Three pieces of news from the Trump transition team this week are providing solid proof that repealing Obamacare and preparing a quick replacement for it is more than just an empty campaign promise.
The first is President-elect Trump's decision to choose longtime Obamacare critic and replacement plan architect Rep. Tom Price to be Secretary of Health and Human Services.
Second, is Vice President-elect Mike Pence's statement on FOX News last night that repealing Obamacare will indeed be the first thing the new administration intends to achieve right out of the gate.
The third sign is more subtle, but the Trump team's decision to bring in one particular antitrust lawyer might be the most potent move of them all in the battle to reduce American health care costs. Call it a potential "secret weapon" if you will.
Pence's bold promise to replace the Affordable Care Act right away needs no further explanation. So, let's start with the decision to name Price Secretary-designate of HHS. As a longtime practicing orthopedic surgeon, Price breaks the sad mold of the previous 22 HHS secretaries who have been more likely to be lawyers and bureaucrats than doctors.
That's right, Price will be just the third M.D. to hold the position of senior federal official in charge of U.S. health care. That's three out of 23 total, or just 13 percent. By contrast, imagine if only 13 percent of America's Attorneys General had legal training. Yeah, that's mind boggling. Sure you don't have to be a doctor to understand health care and health care costs, but it helps. Price will be the first M.D. to hold this position in 24 years and it's about time.
But in addition to being one of the many doctors who have disliked and suspected government-managed health care for years, Price has a publicly released plan to replace the Affordable Care Act. His plan wisely invests heavily in the best public policy that also happens to be the worst politics: Personal responsibility.
Telling the public they should take more responsibility for their own health won't win a guy a lot of votes. But Price's push to provide people with more tax credits and increase health care savings account maximums is exactly the kind of thing that properly rewards people for acting more responsibly.
And the last time anyone checked, more responsible citizens are always a net plus for society. But Price's plan also includes money to help those with the kinds of serious pre-existing conditions that can't be helped just by a better diet, exercise, and regular checkups.
Plenty of critics say the money his plan would raise wouldn't be enough to cover those people, and that's a legitimate debate to have. But anyone making a stink about that needs to also acknowledge that the ACA's existing plan is simply not drawing enough money from young and healthy Americans to pay for the older and sicker people in America either. In fact, that's been one of the biggest failures of Obamacare from the beginning.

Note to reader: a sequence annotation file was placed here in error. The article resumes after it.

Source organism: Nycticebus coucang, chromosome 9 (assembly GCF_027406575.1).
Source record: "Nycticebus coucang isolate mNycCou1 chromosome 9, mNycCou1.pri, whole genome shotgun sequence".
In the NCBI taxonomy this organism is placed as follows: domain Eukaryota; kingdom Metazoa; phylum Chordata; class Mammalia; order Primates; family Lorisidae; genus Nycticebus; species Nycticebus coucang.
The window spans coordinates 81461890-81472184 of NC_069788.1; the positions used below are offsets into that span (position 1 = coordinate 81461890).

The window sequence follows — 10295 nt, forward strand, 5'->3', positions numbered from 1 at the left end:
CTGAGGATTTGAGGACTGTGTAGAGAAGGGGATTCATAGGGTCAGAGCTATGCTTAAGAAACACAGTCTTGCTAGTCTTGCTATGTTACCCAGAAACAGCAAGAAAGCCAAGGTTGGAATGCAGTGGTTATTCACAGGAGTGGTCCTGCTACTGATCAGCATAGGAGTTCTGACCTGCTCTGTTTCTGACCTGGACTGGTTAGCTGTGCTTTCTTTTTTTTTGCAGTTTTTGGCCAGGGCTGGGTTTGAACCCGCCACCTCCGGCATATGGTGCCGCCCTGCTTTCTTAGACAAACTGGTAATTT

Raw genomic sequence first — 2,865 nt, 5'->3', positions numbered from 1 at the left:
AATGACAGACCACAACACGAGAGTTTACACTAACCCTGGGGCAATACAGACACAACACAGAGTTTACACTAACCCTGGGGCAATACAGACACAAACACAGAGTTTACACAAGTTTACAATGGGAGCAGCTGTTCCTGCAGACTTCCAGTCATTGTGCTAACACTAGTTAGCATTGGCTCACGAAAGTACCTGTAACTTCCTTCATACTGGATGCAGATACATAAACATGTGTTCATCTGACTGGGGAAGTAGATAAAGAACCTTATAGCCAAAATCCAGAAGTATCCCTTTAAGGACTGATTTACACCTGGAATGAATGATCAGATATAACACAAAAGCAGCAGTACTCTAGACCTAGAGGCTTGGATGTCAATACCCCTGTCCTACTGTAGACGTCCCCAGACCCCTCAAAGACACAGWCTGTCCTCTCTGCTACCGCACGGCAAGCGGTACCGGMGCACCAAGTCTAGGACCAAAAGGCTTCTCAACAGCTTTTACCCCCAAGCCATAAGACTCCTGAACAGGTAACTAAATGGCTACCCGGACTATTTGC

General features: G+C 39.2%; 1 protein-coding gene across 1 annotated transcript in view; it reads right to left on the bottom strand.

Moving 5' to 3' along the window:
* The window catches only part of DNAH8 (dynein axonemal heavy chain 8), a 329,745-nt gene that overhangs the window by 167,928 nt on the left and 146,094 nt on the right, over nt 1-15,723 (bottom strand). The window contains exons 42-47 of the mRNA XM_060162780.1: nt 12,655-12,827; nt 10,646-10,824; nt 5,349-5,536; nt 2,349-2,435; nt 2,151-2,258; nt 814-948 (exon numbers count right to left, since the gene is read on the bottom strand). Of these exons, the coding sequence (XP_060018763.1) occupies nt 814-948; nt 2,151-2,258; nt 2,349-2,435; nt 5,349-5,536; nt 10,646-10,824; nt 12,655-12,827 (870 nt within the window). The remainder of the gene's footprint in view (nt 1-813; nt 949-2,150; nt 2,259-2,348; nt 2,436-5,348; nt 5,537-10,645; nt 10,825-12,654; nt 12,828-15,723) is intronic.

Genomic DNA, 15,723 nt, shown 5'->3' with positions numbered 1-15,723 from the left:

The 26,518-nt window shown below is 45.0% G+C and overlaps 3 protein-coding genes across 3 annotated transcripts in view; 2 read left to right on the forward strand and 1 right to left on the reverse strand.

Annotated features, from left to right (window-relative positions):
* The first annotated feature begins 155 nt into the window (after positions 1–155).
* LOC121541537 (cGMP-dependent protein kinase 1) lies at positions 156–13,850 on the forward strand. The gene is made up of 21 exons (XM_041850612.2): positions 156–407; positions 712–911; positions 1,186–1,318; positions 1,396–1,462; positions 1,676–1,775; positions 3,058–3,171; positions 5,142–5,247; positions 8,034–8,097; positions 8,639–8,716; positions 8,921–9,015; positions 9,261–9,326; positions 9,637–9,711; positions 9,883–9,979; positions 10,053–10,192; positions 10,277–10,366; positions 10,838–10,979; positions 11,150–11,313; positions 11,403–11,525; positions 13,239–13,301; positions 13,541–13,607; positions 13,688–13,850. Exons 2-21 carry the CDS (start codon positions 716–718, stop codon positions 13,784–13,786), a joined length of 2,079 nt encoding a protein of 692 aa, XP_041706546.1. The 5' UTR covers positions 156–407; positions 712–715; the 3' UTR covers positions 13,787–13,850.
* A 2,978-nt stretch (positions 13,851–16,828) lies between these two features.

Price's tweaks would help, but for an Obamacare replacement effort to really work it can't rely on cold statistics like how many people get insurance coverage without necessarily getting care.
People don't want coverage per se, they want affordable care. One of the mistakes so many people continue to make when they talk about the ACA or any replacement plan is they call it "health care" reform when it's really just health insurance reform. And as anyone who's had Obamacare insurance "coverage" but still been forced to pay a $6,000 deductible before getting any care can tell you, health insurance and health care are two very different things.
Bottom line, if Tom Price and the Trump administration don't do something to get the cost of health care down, nothing they do to change the way we get coverage will matter practically or politically.
All of the above is the big set up for that subtle third move the Trump team made this week that signals where Price and the rest of the administration could — or simply should — be going when it comes to tackling the health care cost conundrum. That would be the hiring of antitrust expert David Higbee, an attorney who understands where the real price inflation in health care comes from: Hospitals.
Higbee's exact role in the Trump administration hasn't been announced, but he is now a prominent member of the transition team. Most experts believe he will hold a leading role in Attorney General-designate Jeff Sessions' Justice Department. Since Higbee was a part of an antitrust team under President George W. Bush that was much more lenient about mergers than the Obama administration has been, many experts assume his addition to the Trump team casts doubts on Trump's more populist threats about breaking up monopolies like Amazon.